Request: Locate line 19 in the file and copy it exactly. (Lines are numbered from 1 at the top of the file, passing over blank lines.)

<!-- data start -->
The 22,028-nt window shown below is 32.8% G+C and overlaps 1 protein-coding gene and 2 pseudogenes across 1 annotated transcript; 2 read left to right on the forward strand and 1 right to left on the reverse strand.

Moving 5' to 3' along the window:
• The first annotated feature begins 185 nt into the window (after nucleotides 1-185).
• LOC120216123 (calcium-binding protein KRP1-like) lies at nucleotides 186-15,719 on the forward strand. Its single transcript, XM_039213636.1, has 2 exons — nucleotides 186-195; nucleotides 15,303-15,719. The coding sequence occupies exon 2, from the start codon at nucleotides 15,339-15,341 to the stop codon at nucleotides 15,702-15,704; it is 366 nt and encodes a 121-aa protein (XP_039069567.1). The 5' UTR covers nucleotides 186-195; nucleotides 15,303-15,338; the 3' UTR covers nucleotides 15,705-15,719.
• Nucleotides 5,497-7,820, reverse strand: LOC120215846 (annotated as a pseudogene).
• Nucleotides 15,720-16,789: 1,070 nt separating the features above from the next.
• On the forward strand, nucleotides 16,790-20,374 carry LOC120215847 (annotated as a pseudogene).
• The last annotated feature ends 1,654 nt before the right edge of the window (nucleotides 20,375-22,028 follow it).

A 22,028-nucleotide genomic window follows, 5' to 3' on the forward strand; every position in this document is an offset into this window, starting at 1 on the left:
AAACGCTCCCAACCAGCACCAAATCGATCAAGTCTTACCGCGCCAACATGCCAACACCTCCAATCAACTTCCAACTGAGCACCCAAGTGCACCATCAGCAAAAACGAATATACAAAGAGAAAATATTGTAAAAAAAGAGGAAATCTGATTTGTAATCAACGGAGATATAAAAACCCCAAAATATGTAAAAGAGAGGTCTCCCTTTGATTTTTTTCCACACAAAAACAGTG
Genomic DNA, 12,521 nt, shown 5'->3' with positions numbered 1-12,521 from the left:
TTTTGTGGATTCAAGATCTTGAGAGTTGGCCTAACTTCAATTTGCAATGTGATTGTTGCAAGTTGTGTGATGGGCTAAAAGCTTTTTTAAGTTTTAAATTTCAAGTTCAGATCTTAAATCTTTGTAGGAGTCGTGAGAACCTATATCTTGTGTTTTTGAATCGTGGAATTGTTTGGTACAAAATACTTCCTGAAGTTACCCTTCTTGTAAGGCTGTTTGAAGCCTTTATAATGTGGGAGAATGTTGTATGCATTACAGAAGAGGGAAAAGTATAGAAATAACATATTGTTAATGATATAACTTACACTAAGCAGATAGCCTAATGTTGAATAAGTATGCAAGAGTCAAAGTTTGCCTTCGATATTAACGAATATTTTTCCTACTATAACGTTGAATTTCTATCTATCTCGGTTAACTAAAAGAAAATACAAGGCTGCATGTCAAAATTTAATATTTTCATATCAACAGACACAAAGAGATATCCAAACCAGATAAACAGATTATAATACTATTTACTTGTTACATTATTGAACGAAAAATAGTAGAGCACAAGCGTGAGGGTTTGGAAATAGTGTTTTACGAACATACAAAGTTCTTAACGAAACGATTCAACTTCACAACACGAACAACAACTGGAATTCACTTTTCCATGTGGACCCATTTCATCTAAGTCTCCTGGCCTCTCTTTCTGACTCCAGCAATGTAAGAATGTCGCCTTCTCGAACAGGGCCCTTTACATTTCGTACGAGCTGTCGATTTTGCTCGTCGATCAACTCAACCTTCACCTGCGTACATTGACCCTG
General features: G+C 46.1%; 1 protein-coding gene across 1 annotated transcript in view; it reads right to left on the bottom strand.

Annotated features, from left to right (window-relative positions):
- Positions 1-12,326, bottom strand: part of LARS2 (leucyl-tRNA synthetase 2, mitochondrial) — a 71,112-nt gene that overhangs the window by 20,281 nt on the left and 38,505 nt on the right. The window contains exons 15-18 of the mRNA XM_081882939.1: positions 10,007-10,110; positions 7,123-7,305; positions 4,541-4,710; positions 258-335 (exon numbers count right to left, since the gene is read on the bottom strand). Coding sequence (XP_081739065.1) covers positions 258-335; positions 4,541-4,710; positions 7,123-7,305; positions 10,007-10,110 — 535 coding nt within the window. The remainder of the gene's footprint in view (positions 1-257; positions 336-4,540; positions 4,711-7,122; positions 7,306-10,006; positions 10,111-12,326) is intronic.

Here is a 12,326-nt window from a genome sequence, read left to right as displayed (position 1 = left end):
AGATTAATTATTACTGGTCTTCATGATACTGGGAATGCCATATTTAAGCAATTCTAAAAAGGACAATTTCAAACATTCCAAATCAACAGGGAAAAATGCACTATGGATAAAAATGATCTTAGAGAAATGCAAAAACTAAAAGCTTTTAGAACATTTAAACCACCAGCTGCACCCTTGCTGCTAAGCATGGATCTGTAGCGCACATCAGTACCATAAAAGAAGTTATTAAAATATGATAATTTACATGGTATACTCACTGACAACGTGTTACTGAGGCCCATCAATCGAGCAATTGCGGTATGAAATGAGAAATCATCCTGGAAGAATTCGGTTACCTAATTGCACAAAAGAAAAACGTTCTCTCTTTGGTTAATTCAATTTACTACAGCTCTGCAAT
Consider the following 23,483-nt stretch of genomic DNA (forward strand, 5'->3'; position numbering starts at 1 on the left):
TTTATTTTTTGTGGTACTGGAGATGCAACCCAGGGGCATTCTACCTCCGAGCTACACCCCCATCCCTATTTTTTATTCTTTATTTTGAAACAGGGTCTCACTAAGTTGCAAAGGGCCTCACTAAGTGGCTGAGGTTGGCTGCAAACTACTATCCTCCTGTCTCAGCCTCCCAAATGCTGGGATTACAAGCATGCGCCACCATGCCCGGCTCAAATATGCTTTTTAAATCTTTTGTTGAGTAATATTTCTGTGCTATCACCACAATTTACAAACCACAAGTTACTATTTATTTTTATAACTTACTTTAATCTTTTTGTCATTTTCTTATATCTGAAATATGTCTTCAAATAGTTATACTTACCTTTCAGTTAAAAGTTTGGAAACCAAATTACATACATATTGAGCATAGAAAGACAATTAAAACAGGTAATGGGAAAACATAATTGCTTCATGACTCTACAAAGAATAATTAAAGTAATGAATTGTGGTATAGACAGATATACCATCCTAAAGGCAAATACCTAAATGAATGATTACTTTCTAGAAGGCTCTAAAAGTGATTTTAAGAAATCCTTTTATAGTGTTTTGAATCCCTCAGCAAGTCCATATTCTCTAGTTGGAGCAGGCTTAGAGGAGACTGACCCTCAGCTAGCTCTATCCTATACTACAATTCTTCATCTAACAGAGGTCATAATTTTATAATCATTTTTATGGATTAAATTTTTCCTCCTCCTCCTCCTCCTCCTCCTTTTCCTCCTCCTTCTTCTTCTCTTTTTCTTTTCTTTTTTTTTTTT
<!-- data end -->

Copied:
TTTATTTTTTGTGGTACTGGAGATGCAACCCAGGGGCATTCTACCTCCGAGCTACACCCCCATCCCTATTTTTTATTCTTTATTTTGAAACAGGGTCTCACTAAGTTGCAAAGGGCCTCACTAAGTGGCTGAGGTTGGCTGCAAACTACTATCCTCCTGTCTCAGCCTCCCAAATGCTGGGATTACAAGCATGCGCCACCATGCCCGGCTCAAATATGCTTTTTAAATCTTTTGTTGAGTAATATTTCTGTGCTATCACCACAATTTACAAACCACAAGTTACTATTTATTTTTATAACTTACTTTAATCTTTTTGTCATTTTCTTATATCTGAAATATGTCTTCAAATAGTTATACTTACCTTTCAGTTAAAAGTTTGGAAACCAAATTACATACATATTGAGCATAGAAAGACAATTAAAACAGGTAATGGGAAAACATAATTGCTTCATGACTCTACAAAGAATAATTAAAGTAATGAATTGTGGTATAGACAGATATACCATCCTAAAGGCAAATACCTAAATGAATGATTACTTTCTAGAAGGCTCTAAAAGTGATTTTAAGAAATCCTTTTATAGTGTTTTGAATCCCTCAGCAAGTCCATATTCTCTAGTTGGAGCAGGCTTAGAGGAGACTGACCCTCAGCTAGCTCTATCCTATACTACAATTCTTCATCTAACAGAGGTCATAATTTTATAATCATTTTTATGGATTAAATTTTTCCTCCTCCTCCTCCTCCTCCTCCTTTTCCTCCTCCTTCTTCTTCTCTTTTTCTTTTCTTTTTTTTTTTT